SAVIDGE: A main reason the state wanted the death penalty, chloroform. But just where did the idea of chloroform originate? Authorities say they found evidence of online searches for chloroform locked in the memory of a computer in a home Casey shared with her parents.

UNIDENTIFIED FEMALE: Entry number three, the, chemistry/chloroform. How many times was that site visited?

JOHN BRADLEY, COMPUTER EXPERT: According to the history, 84 times.

SAVIDGE: The revelation so damning, it's believed to have motivated Casey's mother, Cindy, fearing for her daughter's life, to shock the court and suddenly admit she was the one doing the searches.

CINDY ANTHONY, MOTHER OF CASEY ANTHONY: And I started looking up chloroform -- I mean chlorophyll, and then that prompted me to look up chloroform.

SAVIDGE (on camera): Then Monday, it was revealed the extensive computer searches for chloroform were based on inaccurate data. In an online statement, John Bradley, the prosecution's man on the stand who had cited the significant number of searches, said 10 days after his testimony he went back and revisited the data and retooled his software and found a mistake. There weren't 84 searches for chloroform, only one.

Since the trial was still going on, Bradley said he immediately notified the prosecution of the error. In a statement on his Web site, he said, "I even offered to fly down there overnight at my own expense to set the record straight, since the fate of a woman's life could lay in this critical piece of information."

Bradley told "The New York Times" his revelations were never presented to the jury and the record was never corrected, leading defense attorney Cheney Mason, to fire back to "The Times": "If in fact this is true and the prosecution concealed this new information, it is more than shame on them. It is outrageous."

But the prosecutor's office said it did tell the defense of the error. It also says a second software program used to analyze the Anthony computer showed only one chloroform search as well.

UNIDENTIFIED MALE: Showing the sci-spot one time.

SAVIDGE: In a statement, state attorney Lawson Lamar said, "Court records show that the defense was completely aware of the issues, utilizing these facts at trial."

In fact, defense attorney Jose Baez did bring up the discrepancy in his closing arguments.

JOSE BAEZ, ATTORNEY FOR CASEY ANTHONY: There are no such searches of being 84 times for chloroform.

SAVIDGE: Mysteriously, Wednesday, Bradley stopped talking, declining our request for an interview, instead, issuing another statement, this time through his attorneys.

It read: "Mr. Bradley denies making any comments that either determined and/or implied any wrongdoing on behalf of the prosecutor's office."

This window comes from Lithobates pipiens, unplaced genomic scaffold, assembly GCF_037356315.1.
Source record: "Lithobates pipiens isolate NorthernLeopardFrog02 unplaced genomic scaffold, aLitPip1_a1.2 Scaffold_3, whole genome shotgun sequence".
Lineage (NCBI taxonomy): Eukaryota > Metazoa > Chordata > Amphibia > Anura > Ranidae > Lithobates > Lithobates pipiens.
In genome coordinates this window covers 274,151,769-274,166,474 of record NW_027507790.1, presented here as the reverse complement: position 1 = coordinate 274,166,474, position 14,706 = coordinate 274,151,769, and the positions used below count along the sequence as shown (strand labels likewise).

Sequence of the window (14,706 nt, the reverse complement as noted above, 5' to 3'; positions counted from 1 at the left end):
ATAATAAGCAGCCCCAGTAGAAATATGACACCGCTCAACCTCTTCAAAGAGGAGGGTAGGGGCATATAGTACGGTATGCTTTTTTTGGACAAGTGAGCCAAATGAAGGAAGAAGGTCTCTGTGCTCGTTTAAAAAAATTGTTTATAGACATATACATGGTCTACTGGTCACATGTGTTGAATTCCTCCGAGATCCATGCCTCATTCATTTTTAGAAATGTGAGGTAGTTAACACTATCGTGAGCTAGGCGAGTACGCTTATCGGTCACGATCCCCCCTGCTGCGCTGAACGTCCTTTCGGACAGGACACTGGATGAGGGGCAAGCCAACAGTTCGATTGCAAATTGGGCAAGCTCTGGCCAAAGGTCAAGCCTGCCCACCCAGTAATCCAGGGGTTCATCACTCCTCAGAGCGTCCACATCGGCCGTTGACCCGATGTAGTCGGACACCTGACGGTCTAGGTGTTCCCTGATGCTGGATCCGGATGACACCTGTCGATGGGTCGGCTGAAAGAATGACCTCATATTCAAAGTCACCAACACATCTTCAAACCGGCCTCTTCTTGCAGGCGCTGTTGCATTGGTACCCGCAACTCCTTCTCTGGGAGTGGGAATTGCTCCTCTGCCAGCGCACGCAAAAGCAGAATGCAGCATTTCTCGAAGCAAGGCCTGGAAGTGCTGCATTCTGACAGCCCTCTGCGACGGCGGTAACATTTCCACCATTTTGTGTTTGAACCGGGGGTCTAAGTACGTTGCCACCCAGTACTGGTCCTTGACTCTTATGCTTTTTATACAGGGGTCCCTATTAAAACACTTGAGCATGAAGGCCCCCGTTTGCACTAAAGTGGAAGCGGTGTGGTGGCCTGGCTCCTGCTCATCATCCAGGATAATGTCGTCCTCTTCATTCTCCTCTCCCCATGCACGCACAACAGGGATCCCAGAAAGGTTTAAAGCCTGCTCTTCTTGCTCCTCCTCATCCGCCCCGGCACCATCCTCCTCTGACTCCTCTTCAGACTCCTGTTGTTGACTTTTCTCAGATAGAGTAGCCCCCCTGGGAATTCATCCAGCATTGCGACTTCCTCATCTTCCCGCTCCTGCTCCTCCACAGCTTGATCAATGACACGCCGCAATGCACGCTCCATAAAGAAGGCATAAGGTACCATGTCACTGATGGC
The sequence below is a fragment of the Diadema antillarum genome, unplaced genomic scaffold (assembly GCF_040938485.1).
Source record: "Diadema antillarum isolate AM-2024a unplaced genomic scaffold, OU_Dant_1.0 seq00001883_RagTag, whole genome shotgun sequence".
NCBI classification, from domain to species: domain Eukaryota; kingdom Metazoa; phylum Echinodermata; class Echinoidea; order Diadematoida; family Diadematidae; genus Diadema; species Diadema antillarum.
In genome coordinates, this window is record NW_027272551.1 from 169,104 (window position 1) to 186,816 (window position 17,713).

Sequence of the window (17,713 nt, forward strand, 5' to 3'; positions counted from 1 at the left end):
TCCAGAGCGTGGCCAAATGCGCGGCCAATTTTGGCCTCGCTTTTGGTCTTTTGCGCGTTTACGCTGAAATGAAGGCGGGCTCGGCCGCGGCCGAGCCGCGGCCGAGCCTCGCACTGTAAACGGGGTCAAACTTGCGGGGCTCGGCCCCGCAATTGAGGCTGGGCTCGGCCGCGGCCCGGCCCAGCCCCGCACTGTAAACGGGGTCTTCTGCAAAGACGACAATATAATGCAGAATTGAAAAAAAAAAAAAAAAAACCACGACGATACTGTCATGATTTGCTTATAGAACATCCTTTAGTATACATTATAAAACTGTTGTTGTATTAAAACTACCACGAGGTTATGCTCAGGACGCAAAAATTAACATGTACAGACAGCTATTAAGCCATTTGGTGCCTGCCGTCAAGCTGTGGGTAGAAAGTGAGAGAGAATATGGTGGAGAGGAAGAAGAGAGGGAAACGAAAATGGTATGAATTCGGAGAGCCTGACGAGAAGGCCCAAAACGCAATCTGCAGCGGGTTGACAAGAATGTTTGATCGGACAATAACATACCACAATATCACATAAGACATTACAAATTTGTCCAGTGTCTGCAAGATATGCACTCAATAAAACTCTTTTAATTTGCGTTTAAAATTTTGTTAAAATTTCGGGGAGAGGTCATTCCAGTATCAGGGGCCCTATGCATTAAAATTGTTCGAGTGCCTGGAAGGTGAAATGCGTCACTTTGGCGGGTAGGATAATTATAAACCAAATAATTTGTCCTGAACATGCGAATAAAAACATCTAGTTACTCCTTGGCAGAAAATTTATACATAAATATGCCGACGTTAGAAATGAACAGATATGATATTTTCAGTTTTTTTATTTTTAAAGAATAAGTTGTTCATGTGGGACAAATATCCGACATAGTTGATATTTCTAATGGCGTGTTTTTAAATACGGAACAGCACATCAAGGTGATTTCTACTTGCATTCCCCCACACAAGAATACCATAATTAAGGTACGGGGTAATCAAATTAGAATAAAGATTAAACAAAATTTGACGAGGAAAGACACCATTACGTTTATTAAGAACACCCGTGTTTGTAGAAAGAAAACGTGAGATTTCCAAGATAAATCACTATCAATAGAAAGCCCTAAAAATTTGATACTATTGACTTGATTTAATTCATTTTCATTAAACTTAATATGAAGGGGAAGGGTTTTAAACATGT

The debate may be pointless, given the jury's verdict that Casey Anthony was not guilty of murder, but it's another unanswered question in a trial that had many.

Martin Savidge, CNN.


COOPER: And plenty to talk about now.

With me, defense attorney Mark Geragos and San Francisco prosecuting attorney Paul Henderson.

Welcome to both of you.

This is a fascinating revelation. Mark, had Casey Anthony been convicted this issue with the chloroform searches would have been grounds for a new trial. I mean, is that right?

MARK GERAGOS, ATTORNEY: It certainly would have led off any motion for new trial, this and all of the other junk science that prosecution presented. I think this just kind of points out to the fact that the jury got it right. And this just supports everything that I kind of suspected from the get-go. This idea that somehow there were 84 searches or this or that just reeked at the time of somebody who just didn't know what they were doing when they were looking at the searches.

GUPTA: Would you have said -- as a defense lawyer, what would you have done in this situation, if it just smacked of making not -- no sense?

GERAGOS: Well, I have had this precise case twice over with murder cases, where somebody has gotten up and purported to be an expert, and then taken a look at the search. And it's really just the fact that they can't read it properly.

GUPTA: Paul, needless to say, a lot of people were paying attention to this. And I think a lot of people paid attention to that particular part of this case. According to the post that Bradley put on his Web site, he said he thought the 84 searches seemed odd, but didn't bring it up because he didn't have details about the investigation and didn't investigate the evidence himself.

Could he -- should he have brought this -- these misgivings up at the time?


I mean, the police and the prosecuting attorney were using the information from his program. That's how they got it. And obviously that seemed very relevant for Casey. If she had searched chloroform 84 times, that means something. That's why they were trying to introduce this evidence in the first place.

GUPTA: I mean, it seems like everyone found this particular fact odd. I mean, is this one of those situations where the prosecution just says, you know what, it's odd, but let's just throw it out there and see if it sticks?